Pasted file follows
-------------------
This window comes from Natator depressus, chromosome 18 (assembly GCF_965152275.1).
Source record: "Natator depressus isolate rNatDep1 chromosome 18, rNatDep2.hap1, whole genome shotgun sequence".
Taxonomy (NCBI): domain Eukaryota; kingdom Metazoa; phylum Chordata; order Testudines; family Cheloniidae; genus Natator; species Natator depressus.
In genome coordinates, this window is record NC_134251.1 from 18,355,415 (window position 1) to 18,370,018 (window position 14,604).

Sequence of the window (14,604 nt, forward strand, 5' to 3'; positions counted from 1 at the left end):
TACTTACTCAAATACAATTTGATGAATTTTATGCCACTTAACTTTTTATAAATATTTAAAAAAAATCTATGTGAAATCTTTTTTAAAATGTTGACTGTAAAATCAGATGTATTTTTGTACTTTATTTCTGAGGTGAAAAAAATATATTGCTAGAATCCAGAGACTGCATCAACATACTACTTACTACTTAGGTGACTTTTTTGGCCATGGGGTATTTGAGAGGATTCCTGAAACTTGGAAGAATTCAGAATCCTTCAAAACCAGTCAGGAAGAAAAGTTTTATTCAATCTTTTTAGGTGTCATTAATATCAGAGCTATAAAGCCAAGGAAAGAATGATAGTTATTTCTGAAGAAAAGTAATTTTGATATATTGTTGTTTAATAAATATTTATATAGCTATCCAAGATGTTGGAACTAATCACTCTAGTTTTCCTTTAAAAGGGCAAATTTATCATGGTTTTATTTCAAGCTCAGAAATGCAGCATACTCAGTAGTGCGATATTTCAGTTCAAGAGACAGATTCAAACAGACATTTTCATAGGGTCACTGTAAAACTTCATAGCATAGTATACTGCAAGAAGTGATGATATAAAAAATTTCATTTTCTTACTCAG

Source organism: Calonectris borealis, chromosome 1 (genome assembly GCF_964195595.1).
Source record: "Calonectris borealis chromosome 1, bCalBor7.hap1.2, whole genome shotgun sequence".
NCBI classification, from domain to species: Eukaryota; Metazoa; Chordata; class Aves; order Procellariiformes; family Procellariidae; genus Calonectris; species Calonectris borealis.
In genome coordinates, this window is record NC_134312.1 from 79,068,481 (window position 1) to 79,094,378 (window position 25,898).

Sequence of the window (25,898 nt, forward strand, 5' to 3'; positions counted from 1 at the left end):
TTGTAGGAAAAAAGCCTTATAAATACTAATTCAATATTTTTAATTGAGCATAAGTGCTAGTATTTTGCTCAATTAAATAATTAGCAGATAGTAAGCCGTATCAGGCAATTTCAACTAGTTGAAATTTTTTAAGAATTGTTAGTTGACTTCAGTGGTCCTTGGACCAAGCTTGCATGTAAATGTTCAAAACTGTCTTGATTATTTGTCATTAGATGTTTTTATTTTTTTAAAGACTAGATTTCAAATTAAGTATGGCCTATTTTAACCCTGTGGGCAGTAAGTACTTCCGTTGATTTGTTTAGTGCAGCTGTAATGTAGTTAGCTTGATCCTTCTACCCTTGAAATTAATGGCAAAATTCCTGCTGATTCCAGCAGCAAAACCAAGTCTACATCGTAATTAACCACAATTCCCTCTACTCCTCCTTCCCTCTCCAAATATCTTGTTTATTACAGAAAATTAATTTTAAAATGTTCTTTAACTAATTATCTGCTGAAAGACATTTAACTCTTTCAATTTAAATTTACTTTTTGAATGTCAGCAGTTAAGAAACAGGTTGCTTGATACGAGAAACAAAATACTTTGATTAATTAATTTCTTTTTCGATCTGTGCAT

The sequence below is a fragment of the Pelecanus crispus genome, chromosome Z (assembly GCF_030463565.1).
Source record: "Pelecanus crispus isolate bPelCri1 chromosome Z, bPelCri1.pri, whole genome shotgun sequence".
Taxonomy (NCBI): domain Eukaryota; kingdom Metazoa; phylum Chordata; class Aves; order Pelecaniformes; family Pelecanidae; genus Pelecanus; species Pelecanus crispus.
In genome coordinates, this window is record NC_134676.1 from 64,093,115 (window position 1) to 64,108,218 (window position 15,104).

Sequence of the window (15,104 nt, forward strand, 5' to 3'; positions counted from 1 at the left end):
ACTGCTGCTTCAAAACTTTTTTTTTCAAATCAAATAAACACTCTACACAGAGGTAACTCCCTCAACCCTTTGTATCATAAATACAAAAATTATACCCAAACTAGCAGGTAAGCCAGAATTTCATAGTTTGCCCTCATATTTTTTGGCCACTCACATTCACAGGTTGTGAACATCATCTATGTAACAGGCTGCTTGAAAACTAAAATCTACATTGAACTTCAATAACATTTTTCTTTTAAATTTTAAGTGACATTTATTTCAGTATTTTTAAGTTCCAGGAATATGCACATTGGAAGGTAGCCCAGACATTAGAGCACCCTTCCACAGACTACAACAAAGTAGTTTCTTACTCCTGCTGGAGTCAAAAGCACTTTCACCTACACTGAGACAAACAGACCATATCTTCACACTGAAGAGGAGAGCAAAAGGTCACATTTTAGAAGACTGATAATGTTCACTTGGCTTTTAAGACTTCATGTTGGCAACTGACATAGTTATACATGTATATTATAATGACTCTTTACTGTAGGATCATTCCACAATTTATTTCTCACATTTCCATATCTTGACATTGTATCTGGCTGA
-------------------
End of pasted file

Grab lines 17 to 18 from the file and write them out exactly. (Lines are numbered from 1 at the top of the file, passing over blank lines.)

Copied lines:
Sequence of the window (15,104 nt, forward strand, 5' to 3'; positions counted from 1 at the left end):
ACTGCTGCTTCAAAACTTTTTTTTTCAAATCAAATAAACACTCTACACAGAGGTAACTCCCTCAACCCTTTGTATCATAAATACAAAAATTATACCCAAACTAGCAGGTAAGCCAGAATTTCATAGTTTGCCCTCATATTTTTTGGCCACTCACATTCACAGGTTGTGAACATCATCTATGTAACAGGCTGCTTGAAAACTAAAATCTACATTGAACTTCAATAACATTTTTCTTTTAAATTTTAAGTGACATTTATTTCAGTATTTTTAAGTTCCAGGAATATGCACATTGGAAGGTAGCCCAGACATTAGAGCACCCTTCCACAGACTACAACAAAGTAGTTTCTTACTCCTGCTGGAGTCAAAAGCACTTTCACCTACACTGAGACAAACAGACCATATCTTCACACTGAAGAGGAGAGCAAAAGGTCACATTTTAGAAGACTGATAATGTTCACTTGGCTTTTAAGACTTCATGTTGGCAACTGACATAGTTATACATGTATATTATAATGACTCTTTACTGTAGGATCATTCCACAATTTATTTCTCACATTTCCATATCTTGACATTGTATCTGGCTGA